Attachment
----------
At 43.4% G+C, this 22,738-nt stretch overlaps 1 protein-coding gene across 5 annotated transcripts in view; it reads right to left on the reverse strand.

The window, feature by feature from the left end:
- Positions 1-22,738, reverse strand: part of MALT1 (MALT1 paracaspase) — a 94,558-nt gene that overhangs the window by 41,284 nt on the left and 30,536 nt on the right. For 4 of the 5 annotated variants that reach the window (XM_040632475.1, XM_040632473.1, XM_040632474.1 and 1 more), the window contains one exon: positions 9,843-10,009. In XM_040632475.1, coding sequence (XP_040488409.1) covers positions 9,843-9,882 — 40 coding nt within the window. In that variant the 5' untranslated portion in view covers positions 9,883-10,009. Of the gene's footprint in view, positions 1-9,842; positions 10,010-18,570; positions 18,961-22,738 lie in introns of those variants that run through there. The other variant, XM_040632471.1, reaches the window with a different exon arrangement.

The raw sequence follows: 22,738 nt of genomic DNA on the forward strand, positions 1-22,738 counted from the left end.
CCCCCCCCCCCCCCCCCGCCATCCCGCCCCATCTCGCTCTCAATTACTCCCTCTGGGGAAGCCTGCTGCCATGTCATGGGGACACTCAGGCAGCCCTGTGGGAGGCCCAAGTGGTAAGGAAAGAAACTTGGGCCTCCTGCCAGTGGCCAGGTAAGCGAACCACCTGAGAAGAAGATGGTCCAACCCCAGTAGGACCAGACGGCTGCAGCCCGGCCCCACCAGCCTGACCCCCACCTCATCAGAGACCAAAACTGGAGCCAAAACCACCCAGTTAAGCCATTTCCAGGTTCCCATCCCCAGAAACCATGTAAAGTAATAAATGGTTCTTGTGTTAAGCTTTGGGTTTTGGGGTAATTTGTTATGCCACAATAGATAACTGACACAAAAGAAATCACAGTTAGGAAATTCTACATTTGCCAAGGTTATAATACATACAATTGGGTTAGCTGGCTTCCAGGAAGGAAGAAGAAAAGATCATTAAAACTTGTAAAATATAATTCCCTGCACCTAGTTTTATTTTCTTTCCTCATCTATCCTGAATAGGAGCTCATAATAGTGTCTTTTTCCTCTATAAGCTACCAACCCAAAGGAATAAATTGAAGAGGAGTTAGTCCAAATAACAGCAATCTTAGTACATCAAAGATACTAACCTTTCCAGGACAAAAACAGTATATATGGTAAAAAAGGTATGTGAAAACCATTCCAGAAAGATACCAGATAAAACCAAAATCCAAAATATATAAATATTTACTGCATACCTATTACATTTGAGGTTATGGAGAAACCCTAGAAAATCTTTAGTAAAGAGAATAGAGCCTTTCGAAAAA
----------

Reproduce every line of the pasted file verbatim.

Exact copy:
At 43.4% G+C, this 22,738-nt stretch overlaps 1 protein-coding gene across 5 annotated transcripts in view; it reads right to left on the reverse strand.

The window, feature by feature from the left end:
- Positions 1-22,738, reverse strand: part of MALT1 (MALT1 paracaspase) — a 94,558-nt gene that overhangs the window by 41,284 nt on the left and 30,536 nt on the right. For 4 of the 5 annotated variants that reach the window (XM_040632475.1, XM_040632473.1, XM_040632474.1 and 1 more), the window contains one exon: positions 9,843-10,009. In XM_040632475.1, coding sequence (XP_040488409.1) covers positions 9,843-9,882 — 40 coding nt within the window. In that variant the 5' untranslated portion in view covers positions 9,883-10,009. Of the gene's footprint in view, positions 1-9,842; positions 10,010-18,570; positions 18,961-22,738 lie in introns of those variants that run through there. The other variant, XM_040632471.1, reaches the window with a different exon arrangement.

The raw sequence follows: 22,738 nt of genomic DNA on the forward strand, positions 1-22,738 counted from the left end.
CCCCCCCCCCCCCCCCCGCCATCCCGCCCCATCTCGCTCTCAATTACTCCCTCTGGGGAAGCCTGCTGCCATGTCATGGGGACACTCAGGCAGCCCTGTGGGAGGCCCAAGTGGTAAGGAAAGAAACTTGGGCCTCCTGCCAGTGGCCAGGTAAGCGAACCACCTGAGAAGAAGATGGTCCAACCCCAGTAGGACCAGACGGCTGCAGCCCGGCCCCACCAGCCTGACCCCCACCTCATCAGAGACCAAAACTGGAGCCAAAACCACCCAGTTAAGCCATTTCCAGGTTCCCATCCCCAGAAACCATGTAAAGTAATAAATGGTTCTTGTGTTAAGCTTTGGGTTTTGGGGTAATTTGTTATGCCACAATAGATAACTGACACAAAAGAAATCACAGTTAGGAAATTCTACATTTGCCAAGGTTATAATACATACAATTGGGTTAGCTGGCTTCCAGGAAGGAAGAAGAAAAGATCATTAAAACTTGTAAAATATAATTCCCTGCACCTAGTTTTATTTTCTTTCCTCATCTATCCTGAATAGGAGCTCATAATAGTGTCTTTTTCCTCTATAAGCTACCAACCCAAAGGAATAAATTGAAGAGGAGTTAGTCCAAATAACAGCAATCTTAGTACATCAAAGATACTAACCTTTCCAGGACAAAAACAGTATATATGGTAAAAAAGGTATGTGAAAACCATTCCAGAAAGATACCAGATAAAACCAAAATCCAAAATATATAAATATTTACTGCATACCTATTACATTTGAGGTTATGGAGAAACCCTAGAAAATCTTTAGTAAAGAGAATAGAGCCTTTCGAAAAA